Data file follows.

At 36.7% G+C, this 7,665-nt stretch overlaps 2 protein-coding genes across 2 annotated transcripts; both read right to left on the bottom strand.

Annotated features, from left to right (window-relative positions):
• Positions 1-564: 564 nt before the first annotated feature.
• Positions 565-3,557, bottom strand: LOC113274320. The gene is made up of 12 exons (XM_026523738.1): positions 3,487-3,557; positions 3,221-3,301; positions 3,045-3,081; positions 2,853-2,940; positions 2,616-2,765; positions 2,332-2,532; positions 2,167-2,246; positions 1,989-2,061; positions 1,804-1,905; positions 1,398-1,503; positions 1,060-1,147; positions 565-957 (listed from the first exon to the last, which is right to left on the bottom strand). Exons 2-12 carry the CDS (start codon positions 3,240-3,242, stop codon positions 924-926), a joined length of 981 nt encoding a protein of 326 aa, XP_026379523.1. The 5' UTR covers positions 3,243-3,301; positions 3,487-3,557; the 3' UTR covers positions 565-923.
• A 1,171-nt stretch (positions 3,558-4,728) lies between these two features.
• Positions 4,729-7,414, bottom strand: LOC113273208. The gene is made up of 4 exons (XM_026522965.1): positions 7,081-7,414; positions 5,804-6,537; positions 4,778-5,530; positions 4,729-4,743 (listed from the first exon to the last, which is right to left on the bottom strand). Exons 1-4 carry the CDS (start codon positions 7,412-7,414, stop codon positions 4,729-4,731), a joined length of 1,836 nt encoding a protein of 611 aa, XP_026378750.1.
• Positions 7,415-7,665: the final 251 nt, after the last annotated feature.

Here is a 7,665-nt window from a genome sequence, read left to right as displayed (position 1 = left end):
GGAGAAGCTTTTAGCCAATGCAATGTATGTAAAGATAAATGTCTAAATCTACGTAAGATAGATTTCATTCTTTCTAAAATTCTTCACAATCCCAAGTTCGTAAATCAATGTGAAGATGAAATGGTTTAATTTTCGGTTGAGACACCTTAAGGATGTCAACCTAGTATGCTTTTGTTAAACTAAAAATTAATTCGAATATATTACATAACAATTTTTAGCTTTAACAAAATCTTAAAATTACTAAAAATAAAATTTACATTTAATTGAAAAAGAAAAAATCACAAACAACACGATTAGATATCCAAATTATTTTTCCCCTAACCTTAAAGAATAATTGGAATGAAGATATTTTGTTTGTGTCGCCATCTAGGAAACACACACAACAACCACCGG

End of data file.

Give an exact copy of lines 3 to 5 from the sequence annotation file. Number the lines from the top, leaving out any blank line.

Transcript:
• Positions 1-564: 564 nt before the first annotated feature.
• Positions 565-3,557, bottom strand: LOC113274320. The gene is made up of 12 exons (XM_026523738.1): positions 3,487-3,557; positions 3,221-3,301; positions 3,045-3,081; positions 2,853-2,940; positions 2,616-2,765; positions 2,332-2,532; positions 2,167-2,246; positions 1,989-2,061; positions 1,804-1,905; positions 1,398-1,503; positions 1,060-1,147; positions 565-957 (listed from the first exon to the last, which is right to left on the bottom strand). Exons 2-12 carry the CDS (start codon positions 3,240-3,242, stop codon positions 924-926), a joined length of 981 nt encoding a protein of 326 aa, XP_026379523.1. The 5' UTR covers positions 3,243-3,301; positions 3,487-3,557; the 3' UTR covers positions 565-923.
• A 1,171-nt stretch (positions 3,558-4,728) lies between these two features.